When browsers like IE 11, Firefox 26, Chrome 32 etc. receive a Cookie over an insecure (HTTP) connection which has the "Secure" attribute specified, they store the cookie and send it back once they do a request to the same server over a secure (HTTPS) connection.
While this probably accords with some specification (I guess Netscape Cookies), I wonder if this opens an additional security hole (Session Fixation) to SSL-secured sites.
Consider the following scenario:
A user (having a clean/malware-free client device) wants to access a website which has a username+password login, over a non-secure network (e.g. unencrypted WiFi hotspot) where an attacker can read and modify all data sent over that network. Let the DNS name of the website be
The user knows that when this website asks him to enter a password, to always look if the browser's address bar contains the SSL lock icon before entering the password.
- provides access to all its pages and resources over SSL/TLS. That means once the user visits a page using https, every internal links on that page are https links so that they do not "downgrade" the connection from HTTPS to HTTP. Also it does not contain any mixed (HTTP/HTTPS) content.
- redirects the user from HTTP to HTTPS with a 301 status code if a user accesses one of its pages over HTTP.
- stores login information in a Session Cookie.
- ensures that all Cookies (including session cookie) sent to the client are only sent over a secure (HTTPS) connection, and that they always have set the "Secure" and "HttpOnly" attributes.
- only accepts session identifiers that have been generated by the site and have been sent from the client over a Cookie that has the "Secure" attribute set (the website doesn't accept session identifiers from URLs etc.)
- is secured against CSRF by setting a user-specific token on HTML forms that is checked by the server when the user submits a POST request.
- is secured against XSS by properly encoding all strings that are output as HTML.
- does not implement HSTS, or the user's browser does not support HSTS (like IE, Safari).
- does not change the Session Identifier (value of the Session Cookie) when the user logs in.
Now, imagine that the attacker runs a programm that intercepts all data sent over non-secure HTTP requests, and if these are HTML pages, insert a snipped that makes the browser send a HTTP request to www.example.com, like an invisible img or iframe tag:
<img src="http://www.example.com/" style="display: none;" />
The attacker then visits
https://www.example.com/ by himself to obtain a session cookie generated by the server, and keeps browsing the site to keep the session alive.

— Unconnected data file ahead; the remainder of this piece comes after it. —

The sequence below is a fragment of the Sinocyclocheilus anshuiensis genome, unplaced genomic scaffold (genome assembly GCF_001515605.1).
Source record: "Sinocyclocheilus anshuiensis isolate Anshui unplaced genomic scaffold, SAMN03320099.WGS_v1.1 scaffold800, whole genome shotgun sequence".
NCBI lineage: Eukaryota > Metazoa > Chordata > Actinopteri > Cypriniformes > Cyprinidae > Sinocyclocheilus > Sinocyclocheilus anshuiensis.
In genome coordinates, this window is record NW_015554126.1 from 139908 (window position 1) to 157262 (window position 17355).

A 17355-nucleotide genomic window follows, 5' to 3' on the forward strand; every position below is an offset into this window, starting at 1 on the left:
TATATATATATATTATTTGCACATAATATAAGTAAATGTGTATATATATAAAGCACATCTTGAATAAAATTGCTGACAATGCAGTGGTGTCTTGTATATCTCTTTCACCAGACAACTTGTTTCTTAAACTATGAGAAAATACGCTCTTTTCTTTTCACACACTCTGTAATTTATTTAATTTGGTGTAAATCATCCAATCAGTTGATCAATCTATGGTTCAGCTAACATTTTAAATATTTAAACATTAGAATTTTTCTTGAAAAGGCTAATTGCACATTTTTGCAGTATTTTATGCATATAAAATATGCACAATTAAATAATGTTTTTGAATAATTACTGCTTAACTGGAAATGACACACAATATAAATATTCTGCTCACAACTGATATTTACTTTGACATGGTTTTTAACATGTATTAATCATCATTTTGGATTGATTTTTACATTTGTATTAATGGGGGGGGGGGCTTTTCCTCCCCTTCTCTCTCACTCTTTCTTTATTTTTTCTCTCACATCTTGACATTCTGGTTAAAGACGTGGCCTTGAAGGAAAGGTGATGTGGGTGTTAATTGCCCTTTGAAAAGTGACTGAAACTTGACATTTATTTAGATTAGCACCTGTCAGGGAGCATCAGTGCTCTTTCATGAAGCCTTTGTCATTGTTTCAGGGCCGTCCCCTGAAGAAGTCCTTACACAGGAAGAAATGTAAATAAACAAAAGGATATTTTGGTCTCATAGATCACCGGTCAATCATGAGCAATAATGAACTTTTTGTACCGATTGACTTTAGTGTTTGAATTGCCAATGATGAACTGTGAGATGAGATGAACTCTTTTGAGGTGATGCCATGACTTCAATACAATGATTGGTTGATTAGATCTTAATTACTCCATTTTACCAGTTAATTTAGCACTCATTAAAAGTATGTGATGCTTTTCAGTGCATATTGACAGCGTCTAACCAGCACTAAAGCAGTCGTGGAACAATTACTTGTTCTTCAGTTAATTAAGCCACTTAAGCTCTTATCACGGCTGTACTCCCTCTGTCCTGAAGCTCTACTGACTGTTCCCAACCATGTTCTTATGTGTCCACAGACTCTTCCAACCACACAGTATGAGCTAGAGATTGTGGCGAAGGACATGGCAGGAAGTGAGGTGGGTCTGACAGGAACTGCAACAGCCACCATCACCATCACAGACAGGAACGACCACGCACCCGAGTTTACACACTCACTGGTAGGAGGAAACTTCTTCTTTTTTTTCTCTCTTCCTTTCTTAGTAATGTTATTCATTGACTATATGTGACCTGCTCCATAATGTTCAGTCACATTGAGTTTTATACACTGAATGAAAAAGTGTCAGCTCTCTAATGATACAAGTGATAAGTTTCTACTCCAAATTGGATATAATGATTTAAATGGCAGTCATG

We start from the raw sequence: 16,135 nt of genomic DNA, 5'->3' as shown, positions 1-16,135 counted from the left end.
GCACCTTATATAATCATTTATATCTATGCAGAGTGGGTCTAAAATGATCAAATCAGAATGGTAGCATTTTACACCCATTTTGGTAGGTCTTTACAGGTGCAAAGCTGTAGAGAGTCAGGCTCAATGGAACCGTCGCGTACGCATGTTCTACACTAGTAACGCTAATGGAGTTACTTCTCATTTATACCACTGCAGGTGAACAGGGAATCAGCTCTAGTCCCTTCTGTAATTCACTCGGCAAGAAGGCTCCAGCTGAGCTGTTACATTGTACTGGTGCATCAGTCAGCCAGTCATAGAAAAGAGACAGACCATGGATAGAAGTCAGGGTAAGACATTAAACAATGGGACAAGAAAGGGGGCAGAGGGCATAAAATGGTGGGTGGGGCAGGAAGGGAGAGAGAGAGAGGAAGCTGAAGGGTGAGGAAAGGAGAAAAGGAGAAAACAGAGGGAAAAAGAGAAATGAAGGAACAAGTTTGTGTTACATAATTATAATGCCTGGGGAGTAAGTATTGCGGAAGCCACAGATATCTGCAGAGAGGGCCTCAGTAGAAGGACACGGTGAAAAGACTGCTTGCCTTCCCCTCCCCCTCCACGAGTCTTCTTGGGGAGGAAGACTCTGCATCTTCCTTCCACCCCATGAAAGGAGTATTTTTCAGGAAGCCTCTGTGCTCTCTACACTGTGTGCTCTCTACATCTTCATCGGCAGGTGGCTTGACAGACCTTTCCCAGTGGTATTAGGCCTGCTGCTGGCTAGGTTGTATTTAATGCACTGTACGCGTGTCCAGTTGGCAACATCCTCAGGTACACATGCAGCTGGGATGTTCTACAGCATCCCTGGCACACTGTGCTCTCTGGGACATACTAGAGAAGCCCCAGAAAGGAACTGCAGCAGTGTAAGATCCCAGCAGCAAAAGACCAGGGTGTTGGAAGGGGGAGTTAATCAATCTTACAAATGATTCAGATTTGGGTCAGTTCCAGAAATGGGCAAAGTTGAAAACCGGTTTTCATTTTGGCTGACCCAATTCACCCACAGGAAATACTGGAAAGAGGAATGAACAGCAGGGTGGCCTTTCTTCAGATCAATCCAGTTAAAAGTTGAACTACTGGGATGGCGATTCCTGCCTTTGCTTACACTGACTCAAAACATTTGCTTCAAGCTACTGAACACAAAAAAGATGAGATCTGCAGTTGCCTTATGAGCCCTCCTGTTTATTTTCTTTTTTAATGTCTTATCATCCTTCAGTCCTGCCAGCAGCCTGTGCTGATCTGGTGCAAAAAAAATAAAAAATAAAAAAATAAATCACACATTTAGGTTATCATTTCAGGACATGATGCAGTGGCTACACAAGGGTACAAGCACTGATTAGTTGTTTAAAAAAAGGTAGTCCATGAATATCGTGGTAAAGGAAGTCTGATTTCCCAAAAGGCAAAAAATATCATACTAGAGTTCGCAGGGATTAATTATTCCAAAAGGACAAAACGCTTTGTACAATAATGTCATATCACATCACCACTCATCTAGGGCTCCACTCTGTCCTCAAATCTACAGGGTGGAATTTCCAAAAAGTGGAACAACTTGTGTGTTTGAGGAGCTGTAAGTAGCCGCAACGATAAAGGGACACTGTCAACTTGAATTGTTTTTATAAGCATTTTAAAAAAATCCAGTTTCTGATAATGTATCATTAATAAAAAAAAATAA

He then also modifies HTTP requests from the user to
www.example.com to include the same session cookie in the HTTP response that the attacker just got from the server. The cookie has the "Secure" flag set.
Now, imagine the user visiting some regular HTTP sites which don't transfer sensitive data and therefore do not have SSL. This means the user's browser will receive the session cookie sent by the attacker on these requests.
Later, the user wents to
https://www.example.com/ and wants to log in. He looks at the address bar to ensure that the SSL icon is displayed, and because it is, logs in with his password. However, because the attacker fixated the user's session by sending a cookie with a "Secure" attribute over an insecure HTTP request earlier, the attacker now has access to the user's session state.
Note, that if the website was changing the session identifier when the users logs in, the attacker wouldn't have access to the user's session state, but it would still be possible for the attacker to login as himself and send his session cookie to the user, overwriting previous session/login cookies, so that the user does actions (e.g. write sensitive mails etc.) on behalf of the attacker.
My impression of this browser's behavior is that it introduces an additional Session Fixation scenario as described above. The only way that I can see to prevent this is to change the session identifier on each request (for a HTML page).
Am I missing something here?
My view would be that if a browser would reject cookies that have the "Secure" attribute set but were sent over an insecure HTTP connection, the attacker would not have been able to:
- inject a session cookie in the user's browser having the "Secure" attribute set as the browser would reject it, and
- (EDIT: not applicable) inject a session cookie in the user's browser which does not have the "Secure" attribute set, as the website would ignore cookies without the "Secure" attribute.
This would remove the need for the particular website from changing the session identifier with each request.
EDIT: Ok, one thing that I missed is that browsers do not seem to send the "Secure" attribute on the Cookie header back to the server, so the server has no way to determine if this cookie was set to the client's browser with the "Secure" attribute.
But this would mean, even if browsers would reject cookies with the "Secure" flag on non-SSL connections, it would be possible for the attacker to set a cookie without the "Secure" flag which then gets accepted by the website on HTTPS requests as it can't check the "Secure" flag of the cookie.